Headed south for the winter: Icebreaking 101

This blog is part of a series following Coast Guard Cutter Polar Star on their journey to Antarctica in support of Operation Deep Freeze 2015.

Written by Petty Officer 1st Class George Degener

The Coast Guard Cutter Polar Star, a heavy icebreaker homeported in Seattle, breaks a parallel channel in the ice beside a previous channel near the National Science Foundation's McMurdo Station, Antarctica. As the area of broken ice widens, southerly winds will push the ice out to sea, allowing supply vessels to deliver cargo to McMurdo Station. U.S. Coast Guard photo by Petty Officer 1st Class George Degener.

The Coast Guard Cutter Polar Star, a heavy icebreaker homeported in Seattle, breaks a parallel channel in the ice beside a previous channel near the National Science Foundation’s McMurdo Station, Antarctica. As the area of broken ice widens, southerly winds will push the ice out to sea, allowing supply vessels to deliver cargo to McMurdo Station. U.S. Coast Guard photo by Petty Officer 1st Class George Degener.

A long straight light blue line of crushed ice and water extends from Cape Evans, Antarctica, interrupting the vast field of white stretched across the frozen waters of McMurdo Sound near Ross Island. Normally, the only spots of color are exposed patches of brilliant blue ice and the occasional penguin or seal.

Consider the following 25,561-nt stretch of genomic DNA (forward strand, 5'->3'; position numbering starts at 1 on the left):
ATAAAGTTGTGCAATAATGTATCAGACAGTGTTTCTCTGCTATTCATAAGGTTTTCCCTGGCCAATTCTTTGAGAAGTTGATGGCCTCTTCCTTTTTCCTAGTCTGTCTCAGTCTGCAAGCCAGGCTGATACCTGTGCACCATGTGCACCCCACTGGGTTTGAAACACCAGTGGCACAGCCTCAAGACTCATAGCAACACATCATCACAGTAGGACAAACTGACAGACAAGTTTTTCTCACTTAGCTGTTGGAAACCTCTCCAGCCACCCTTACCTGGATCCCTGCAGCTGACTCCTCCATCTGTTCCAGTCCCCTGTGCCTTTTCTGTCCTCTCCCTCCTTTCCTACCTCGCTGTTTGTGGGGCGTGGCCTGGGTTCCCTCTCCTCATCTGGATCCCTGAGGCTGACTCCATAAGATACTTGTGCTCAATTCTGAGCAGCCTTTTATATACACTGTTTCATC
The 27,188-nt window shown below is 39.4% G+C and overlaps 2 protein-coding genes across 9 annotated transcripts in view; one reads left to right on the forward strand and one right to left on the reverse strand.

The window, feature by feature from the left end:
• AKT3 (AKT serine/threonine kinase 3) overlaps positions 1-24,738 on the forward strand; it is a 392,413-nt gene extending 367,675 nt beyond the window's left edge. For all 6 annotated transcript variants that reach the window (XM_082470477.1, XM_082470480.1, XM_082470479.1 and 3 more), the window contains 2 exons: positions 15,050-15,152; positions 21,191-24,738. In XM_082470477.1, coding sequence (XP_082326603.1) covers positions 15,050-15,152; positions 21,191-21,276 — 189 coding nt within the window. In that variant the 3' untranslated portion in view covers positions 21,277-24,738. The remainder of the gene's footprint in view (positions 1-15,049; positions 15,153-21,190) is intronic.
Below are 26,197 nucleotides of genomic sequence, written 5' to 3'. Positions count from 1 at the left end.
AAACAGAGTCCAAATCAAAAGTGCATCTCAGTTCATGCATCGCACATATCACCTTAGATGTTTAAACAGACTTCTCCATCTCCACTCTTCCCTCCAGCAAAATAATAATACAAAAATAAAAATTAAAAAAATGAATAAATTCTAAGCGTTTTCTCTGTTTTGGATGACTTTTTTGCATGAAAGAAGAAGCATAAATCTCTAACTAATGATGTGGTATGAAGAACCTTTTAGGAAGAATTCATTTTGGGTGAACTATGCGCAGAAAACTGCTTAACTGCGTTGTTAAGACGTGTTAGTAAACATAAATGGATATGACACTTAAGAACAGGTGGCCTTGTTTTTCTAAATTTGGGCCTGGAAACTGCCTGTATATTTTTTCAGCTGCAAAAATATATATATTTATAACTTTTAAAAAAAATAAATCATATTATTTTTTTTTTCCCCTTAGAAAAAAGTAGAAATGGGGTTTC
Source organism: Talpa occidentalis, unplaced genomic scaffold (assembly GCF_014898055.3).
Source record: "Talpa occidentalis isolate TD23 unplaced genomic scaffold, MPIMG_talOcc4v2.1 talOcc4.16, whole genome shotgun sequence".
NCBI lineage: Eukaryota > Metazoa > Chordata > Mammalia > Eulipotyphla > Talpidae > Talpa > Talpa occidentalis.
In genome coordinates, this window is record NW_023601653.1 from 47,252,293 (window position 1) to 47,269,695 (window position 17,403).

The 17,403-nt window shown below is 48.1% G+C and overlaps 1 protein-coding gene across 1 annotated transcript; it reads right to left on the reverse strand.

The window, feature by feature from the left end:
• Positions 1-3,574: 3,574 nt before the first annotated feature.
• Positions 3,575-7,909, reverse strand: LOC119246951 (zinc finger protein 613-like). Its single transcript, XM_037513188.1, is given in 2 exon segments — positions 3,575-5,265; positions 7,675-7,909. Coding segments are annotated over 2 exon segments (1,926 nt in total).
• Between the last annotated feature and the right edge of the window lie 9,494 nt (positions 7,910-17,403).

At the end of the blue line is the red hulled Coast Guard Cutter Polar Star, the nation’s only operational heavy icebreaker. The ship carved a 20-mile track extending from the open waters of McMurdo Sound to a turning basin near Winter Quarters Bay. At the end of the pathway in the 3 to 7 foot thick ice is the National Science Foundation’s McMurdo Station.

Simple physics explains the process of icebreaking: two objects cannot occupy the same space at the same time. The 150-person crew of Polar Star uses that principle to open the channel for cargo and fuel ships to deliver vital supplies to the scientists and support personnel at McMurdo Station as part of Operation Deep Freeze. Operation Deep Freeze provides military logistical support as part of the NSF-managed U.S. Antarctic Program.

“The officers of the Deck and Conning Officers are expected to make a straight channel from the ice edge to the turning basin,” said Capt. Matthew Walker, commanding officer of Polar Star. “Then, they widen the channel to at least three ship widths, and finally, their job is to make the remaining ice small enough that if the wind doesn’t blow it all out to sea, the supply ships can still safely transit through the area.”

The Coast Guard Cutter Polar Star, a heavy icebreaker homeported in Seattle, breaks ice near the National Science Foundation's McMurdo Station, Antarctica. Polar Star's crew is in Antarctica supporting Operation Deep Freeze 2015, part of the U.S. Antarctic Program, managed by the National Science Foundation. U.S. Coast Guard photo by Petty Officer 1st Class George Degener.

The Coast Guard Cutter Polar Star, a heavy icebreaker homeported in Seattle, breaks ice near the National Science Foundation’s McMurdo Station, Antarctica. Polar Star’s crew is in Antarctica supporting Operation Deep Freeze 2015, part of the U.S. Antarctic Program, managed by the National Science Foundation. U.S. Coast Guard photo by Petty Officer 1st Class George Degener.